The legality of penalty interest charges levied by mortgage lenders on “defaulting” domestic and commercial borrowers, yesterday moved one step closer to re-consideration by Australia’s highest court.

Upholding the time honoured practice of charging a higher “standard” interest rate when in default compared to a “concessional” rate when not, Queensland’s Court of Appeal – bound by the doctrine of precedent – refused to “consign the rule to history” and dismissed the borrower’s appeal against the fairness of a 7.5%/month “penalty” rate.

But in so doing, one of the appeal judges added support to the notion that the semantic distinction that justifies lenders collecting interest at penalty rates for periods of default – because they are labeled as a “standard” rate rather than being plainly called a “default” rate – was an idea whose time had long passed.

Wendy Kellas-Sharpe was ordered in February to pay syndicate lender PSAL Limited $1,366,330.95 – calculated by reference to a (reduced) default interest rate – in connection with the mezzanine loan she took up to acquire a waterfront Lake Cooroibah cattle property in 2009.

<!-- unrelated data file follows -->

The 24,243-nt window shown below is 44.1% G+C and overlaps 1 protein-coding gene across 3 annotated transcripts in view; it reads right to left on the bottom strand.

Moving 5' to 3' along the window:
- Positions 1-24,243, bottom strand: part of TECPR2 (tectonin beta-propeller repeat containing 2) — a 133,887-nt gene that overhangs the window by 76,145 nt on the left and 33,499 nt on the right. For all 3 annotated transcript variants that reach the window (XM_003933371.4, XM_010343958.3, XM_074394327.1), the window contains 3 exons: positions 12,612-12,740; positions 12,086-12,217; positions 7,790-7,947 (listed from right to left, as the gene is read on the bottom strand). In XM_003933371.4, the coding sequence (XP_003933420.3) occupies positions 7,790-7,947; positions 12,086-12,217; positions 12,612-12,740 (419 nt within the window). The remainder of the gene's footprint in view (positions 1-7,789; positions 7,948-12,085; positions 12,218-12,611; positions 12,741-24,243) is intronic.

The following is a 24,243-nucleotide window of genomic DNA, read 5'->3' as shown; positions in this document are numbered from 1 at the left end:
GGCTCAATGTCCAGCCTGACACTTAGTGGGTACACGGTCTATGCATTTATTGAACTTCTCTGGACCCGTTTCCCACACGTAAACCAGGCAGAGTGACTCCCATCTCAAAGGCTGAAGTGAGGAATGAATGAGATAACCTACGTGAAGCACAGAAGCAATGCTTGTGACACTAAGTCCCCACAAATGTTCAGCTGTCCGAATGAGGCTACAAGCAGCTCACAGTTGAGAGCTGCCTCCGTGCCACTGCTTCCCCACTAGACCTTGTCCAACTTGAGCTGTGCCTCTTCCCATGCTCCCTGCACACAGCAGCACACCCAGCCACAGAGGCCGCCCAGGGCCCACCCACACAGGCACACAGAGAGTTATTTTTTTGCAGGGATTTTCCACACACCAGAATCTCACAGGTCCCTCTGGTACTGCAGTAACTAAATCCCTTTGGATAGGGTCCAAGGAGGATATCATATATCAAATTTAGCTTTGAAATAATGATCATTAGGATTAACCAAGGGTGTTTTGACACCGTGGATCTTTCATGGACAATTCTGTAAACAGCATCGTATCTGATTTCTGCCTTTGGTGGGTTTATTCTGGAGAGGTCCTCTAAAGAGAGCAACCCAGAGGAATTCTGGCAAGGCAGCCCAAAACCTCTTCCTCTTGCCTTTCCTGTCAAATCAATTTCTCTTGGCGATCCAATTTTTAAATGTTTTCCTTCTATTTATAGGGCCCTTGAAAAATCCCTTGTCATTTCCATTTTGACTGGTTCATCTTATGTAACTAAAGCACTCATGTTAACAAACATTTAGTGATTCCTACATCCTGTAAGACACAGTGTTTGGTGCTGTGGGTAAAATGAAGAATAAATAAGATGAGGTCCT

Her argument – that the differential between base and default mortgage interest rates was a de facto illegal “penalty” – was refused at first instance but with the trial judge acknowledging that such practice “may have unsatisfactory origins” and that “the time may have arrived for it to be replaced”.

In her appeal, she asserted that “the rule had its origin by way of mistake in the very late 17th century but that in the 19th century it was apparently accepted and adopted by the text writers as settled law”.

Referring to the “so-called rule”, Justice Fryberg on appeal noted “it may express a practice which had some economic utility in the 19th century (although even that is far from clear), but it does not do so in the 21st. There is much to be said for reconfiguring the law in this area”.

Observing that “the correctness of the rule appears never to have been affirmed after a deliberate examination of it by the High Court”, Justice Gotterson cautioned that he was “not convinced that it is plainly wrong”.

Three Supreme Court justices have now declared their support that the principle – which  is applied universally throughout the nation’s commerce and any change in which will have far reaching and immediate consequences – is deserving of higher judicial consideration.

The way is now open for Ms Kellas-Sharpe to seek the leave of the High Court of Australia to hear her further appeal.

Kellas-Sharpe & Ors v PSAL Limited [2012] QCA 371 Brisbane, Margaret McMurdo P, Gotterson JA and Fryberg J 21/12/2012

 

 

 

 


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